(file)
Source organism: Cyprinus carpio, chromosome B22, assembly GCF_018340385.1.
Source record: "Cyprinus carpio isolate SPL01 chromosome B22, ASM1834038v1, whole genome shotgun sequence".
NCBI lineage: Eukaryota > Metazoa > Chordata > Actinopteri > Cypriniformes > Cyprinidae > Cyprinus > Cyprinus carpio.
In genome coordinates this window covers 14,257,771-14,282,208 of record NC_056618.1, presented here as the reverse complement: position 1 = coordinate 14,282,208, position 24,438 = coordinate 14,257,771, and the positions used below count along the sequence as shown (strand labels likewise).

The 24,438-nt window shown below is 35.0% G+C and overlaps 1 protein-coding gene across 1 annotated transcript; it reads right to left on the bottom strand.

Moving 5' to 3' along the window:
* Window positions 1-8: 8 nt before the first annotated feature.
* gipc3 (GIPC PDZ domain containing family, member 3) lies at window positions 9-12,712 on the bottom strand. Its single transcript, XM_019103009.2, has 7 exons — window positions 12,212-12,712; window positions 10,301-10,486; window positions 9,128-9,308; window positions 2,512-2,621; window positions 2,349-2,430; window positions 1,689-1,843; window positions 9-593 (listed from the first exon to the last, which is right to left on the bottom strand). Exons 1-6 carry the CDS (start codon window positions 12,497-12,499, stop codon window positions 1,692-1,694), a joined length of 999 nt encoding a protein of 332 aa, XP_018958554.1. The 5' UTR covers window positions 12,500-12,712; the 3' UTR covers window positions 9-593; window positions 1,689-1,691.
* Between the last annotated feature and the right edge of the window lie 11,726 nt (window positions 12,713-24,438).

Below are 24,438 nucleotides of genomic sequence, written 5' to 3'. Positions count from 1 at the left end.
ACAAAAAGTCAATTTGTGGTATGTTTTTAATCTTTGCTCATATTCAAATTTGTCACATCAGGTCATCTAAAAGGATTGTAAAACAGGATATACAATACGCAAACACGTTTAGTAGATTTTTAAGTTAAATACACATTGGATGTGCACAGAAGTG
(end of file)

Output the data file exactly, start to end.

Source organism: Cyprinus carpio, chromosome B22, assembly GCF_018340385.1.
Source record: "Cyprinus carpio isolate SPL01 chromosome B22, ASM1834038v1, whole genome shotgun sequence".
NCBI lineage: Eukaryota > Metazoa > Chordata > Actinopteri > Cypriniformes > Cyprinidae > Cyprinus > Cyprinus carpio.
In genome coordinates this window covers 14,257,771-14,282,208 of record NC_056618.1, presented here as the reverse complement: position 1 = coordinate 14,282,208, position 24,438 = coordinate 14,257,771, and the positions used below count along the sequence as shown (strand labels likewise).

The 24,438-nt window shown below is 35.0% G+C and overlaps 1 protein-coding gene across 1 annotated transcript; it reads right to left on the bottom strand.

Moving 5' to 3' along the window:
* Window positions 1-8: 8 nt before the first annotated feature.
* gipc3 (GIPC PDZ domain containing family, member 3) lies at window positions 9-12,712 on the bottom strand. Its single transcript, XM_019103009.2, has 7 exons — window positions 12,212-12,712; window positions 10,301-10,486; window positions 9,128-9,308; window positions 2,512-2,621; window positions 2,349-2,430; window positions 1,689-1,843; window positions 9-593 (listed from the first exon to the last, which is right to left on the bottom strand). Exons 1-6 carry the CDS (start codon window positions 12,497-12,499, stop codon window positions 1,692-1,694), a joined length of 999 nt encoding a protein of 332 aa, XP_018958554.1. The 5' UTR covers window positions 12,500-12,712; the 3' UTR covers window positions 9-593; window positions 1,689-1,691.
* Between the last annotated feature and the right edge of the window lie 11,726 nt (window positions 12,713-24,438).

Below are 24,438 nucleotides of genomic sequence, written 5' to 3'. Positions count from 1 at the left end.
ACAAAAAGTCAATTTGTGGTATGTTTTTAATCTTTGCTCATATTCAAATTTGTCACATCAGGTCATCTAAAAGGATTGTAAAACAGGATATACAATACGCAAACACGTTTAGTAGATTTTTAAGTTAAATACACATTGGATGTGCACAGAAGTG